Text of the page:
Don’t sell venison to a vegetarian

A generation ago, the only high-tech product in most peoples’ lives was the TV, sitting proudly in the corner of the lounge.

A generation ago, the only high-tech product in most peoples’ lives was the TV, sitting proudly in the corner of the lounge, biding its time until it became master of the house each evening. Fast forward to today: a person setting out to walk the dog feels a sense of loss if they leave their mobile phone sitting on the hall table. We are constantly connected to the wider world and are being bombarded with information from the moment we wake, to when we kiss our other half good night.

The number of adverts our brains are asked to process each day is mind boggling. How can we possibly give our full attention to each message we face?

Here’s some interesting statistics for you from SJ Insights:
  • The total number of advertisement and brand exposures (this includes walking past labels in a supermarket) has risen from approx. 2,000 30 years ago, to approx. 5,000 today.
  • The total number of adverts that we actually take any note of has risen from 124 in 1945 to 153 today.
  • Of our daily 5,000 exposures to brands, only 12 will make an impression on us.

Although our exposures to brands has risen by 150% in a generation, the number that we actually pay attention to has risen by only 23%. What do we take from this?

One obvious assumption is that we are getting better at filtering out irrelevant messages. This is not surprising considering the tidal wave of messages heading our way each day. If we don’t get better at filtering, we will be submerged in the sea of brands.

In 1945, we paid attention to 6.2% of all brand messages that we were exposed to; today we pay attention to only 3.1%, with only 0.02% of them getting any real attention from us.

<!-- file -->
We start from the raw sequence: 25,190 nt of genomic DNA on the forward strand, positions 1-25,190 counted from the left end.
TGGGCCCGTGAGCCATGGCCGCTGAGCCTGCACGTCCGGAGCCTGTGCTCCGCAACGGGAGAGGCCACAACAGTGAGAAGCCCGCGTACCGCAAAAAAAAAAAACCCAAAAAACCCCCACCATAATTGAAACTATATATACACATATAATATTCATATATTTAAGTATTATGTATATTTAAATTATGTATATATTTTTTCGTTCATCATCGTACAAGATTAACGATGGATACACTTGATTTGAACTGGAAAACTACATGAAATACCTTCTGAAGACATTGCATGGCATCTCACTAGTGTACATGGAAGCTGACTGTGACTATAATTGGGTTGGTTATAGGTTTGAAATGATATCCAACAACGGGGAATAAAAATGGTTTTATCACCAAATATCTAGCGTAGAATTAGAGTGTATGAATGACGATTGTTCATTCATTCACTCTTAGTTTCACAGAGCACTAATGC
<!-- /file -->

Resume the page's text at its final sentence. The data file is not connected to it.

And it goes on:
As a marketer, what do you do about this? You need to get your message noticed, but you are fighting a myriad of other marketers for a miniscule piece of a very large pie.

Here’s a couple of ideas for you:
  1. Make your message relevant to your audience. Don’t waste your time trying to sell venison to a vegetarian.
  2. Increase the number of exposures that your audience get of your message. Imprint your brand and message into their mind.

Preferably, you should do both.

Let’s take a hypothetical example:

Scenario

You own a car dealership that sells a range of cars, from luxury models to hatch-backs. You want to increase your sales next month by 20% on the previous year.

Method 1 – The Old way

Place an advert listing all your cars in the local Saturday morning paper, because that’s what you’ve been doing for years. Maybe a sale will come from it, maybe it won’t. You don’t really care, because you have done your “marketing” for the week. The box has been ticked!

Method 2 – Try a personalised approach

Step 1: Find a database. Preferably this would be a list of potential clients that you have assiduously been keeping up to date. But if not, you can buy a good list from NZ Post for a very reasonable price.

Step 2: Segment your database based on the likely buying preferences of the people in it. If it’s a bought list, you may want to use postcode as a method of segmentation.

Step 3: Design and send out a direct-mail card with a message and image that are interchangeable, based on the segmentations. If an address is in the high end of town, sell them a Lexus; if it’s in a commuter belt, promote a Corolla. Make sure that there is a call to action on the card, such as inviting the recipient to book a test drive.

Step 4: One week later, send another card to those people that have not replied to your first card. Put a different image, message, and a different call to action on this card. Maybe you could offer a sweetener to get them to commit?

Step 5: One month later, review your campaign. How much did it cost? What was the ROI? What went well and what didn’t? Tweak it and try again.

There’s no denying that the second method is more complicated, will take more effort and likely more expense. But if you’re always going to take the easy road, then life is going to be pretty ho-hum and I suspect that your business won’t grow as quickly as you would like.